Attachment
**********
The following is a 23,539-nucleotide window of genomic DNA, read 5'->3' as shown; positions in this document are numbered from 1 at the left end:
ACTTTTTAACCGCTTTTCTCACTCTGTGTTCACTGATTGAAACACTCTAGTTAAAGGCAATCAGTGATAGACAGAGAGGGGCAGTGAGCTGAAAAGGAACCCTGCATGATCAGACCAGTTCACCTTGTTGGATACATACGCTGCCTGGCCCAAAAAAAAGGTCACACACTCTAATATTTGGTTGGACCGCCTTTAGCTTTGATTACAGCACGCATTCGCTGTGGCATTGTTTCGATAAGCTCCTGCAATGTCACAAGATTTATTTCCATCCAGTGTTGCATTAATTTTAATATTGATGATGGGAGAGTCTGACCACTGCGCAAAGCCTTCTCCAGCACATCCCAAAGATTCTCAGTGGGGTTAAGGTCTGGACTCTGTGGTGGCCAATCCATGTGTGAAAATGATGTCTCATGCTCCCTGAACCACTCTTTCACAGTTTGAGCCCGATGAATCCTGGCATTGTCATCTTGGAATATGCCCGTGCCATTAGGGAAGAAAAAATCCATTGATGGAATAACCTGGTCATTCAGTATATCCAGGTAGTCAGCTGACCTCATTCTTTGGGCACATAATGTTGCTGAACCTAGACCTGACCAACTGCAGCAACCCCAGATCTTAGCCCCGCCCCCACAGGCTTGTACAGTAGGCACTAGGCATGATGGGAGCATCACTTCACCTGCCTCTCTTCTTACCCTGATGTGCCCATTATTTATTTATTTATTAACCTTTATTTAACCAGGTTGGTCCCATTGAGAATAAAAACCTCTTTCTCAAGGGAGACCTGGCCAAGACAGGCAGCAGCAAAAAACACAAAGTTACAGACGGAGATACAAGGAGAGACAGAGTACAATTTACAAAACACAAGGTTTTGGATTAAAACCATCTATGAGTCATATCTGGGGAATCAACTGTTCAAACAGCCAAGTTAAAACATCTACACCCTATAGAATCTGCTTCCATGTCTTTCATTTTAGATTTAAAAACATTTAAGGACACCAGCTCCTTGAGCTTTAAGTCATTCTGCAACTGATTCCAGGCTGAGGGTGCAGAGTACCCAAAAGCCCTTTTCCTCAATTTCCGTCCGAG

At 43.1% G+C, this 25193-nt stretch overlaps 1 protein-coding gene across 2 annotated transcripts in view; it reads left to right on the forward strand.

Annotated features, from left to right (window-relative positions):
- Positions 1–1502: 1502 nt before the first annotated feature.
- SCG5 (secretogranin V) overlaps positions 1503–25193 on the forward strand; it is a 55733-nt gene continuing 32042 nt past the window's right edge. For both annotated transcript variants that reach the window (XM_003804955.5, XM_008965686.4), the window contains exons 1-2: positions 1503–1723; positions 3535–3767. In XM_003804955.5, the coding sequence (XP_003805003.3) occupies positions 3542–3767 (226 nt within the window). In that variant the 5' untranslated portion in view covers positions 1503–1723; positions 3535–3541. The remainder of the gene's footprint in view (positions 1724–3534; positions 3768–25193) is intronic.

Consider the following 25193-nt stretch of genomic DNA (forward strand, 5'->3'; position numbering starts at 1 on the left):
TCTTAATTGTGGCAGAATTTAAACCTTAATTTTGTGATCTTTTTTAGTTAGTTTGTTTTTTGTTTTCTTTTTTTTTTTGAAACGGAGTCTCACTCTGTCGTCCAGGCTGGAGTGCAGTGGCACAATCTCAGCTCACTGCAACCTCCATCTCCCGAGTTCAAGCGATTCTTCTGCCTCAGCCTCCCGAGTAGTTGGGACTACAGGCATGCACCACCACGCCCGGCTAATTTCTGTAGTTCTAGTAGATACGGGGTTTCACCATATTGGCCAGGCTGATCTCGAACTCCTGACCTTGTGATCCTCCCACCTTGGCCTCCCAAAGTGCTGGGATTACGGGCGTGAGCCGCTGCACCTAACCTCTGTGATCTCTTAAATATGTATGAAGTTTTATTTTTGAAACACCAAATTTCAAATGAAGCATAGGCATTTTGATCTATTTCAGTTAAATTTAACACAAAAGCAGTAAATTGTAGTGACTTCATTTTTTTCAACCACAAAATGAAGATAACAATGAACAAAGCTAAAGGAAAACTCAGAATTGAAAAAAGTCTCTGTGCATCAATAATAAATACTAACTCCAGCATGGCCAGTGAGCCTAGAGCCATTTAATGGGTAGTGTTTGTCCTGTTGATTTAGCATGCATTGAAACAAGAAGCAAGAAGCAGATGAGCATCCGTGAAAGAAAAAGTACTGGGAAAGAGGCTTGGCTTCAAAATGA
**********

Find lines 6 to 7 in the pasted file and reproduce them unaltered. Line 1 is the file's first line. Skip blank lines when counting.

- SCG5 (secretogranin V) overlaps positions 1503–25193 on the forward strand; it is a 55733-nt gene continuing 32042 nt past the window's right edge. For both annotated transcript variants that reach the window (XM_003804955.5, XM_008965686.4), the window contains exons 1-2: positions 1503–1723; positions 3535–3767. In XM_003804955.5, the coding sequence (XP_003805003.3) occupies positions 3542–3767 (226 nt within the window). In that variant the 5' untranslated portion in view covers positions 1503–1723; positions 3535–3541. The remainder of the gene's footprint in view (positions 1724–3534; positions 3768–25193) is intronic.

Consider the following 25193-nt stretch of genomic DNA (forward strand, 5'->3'; position numbering starts at 1 on the left):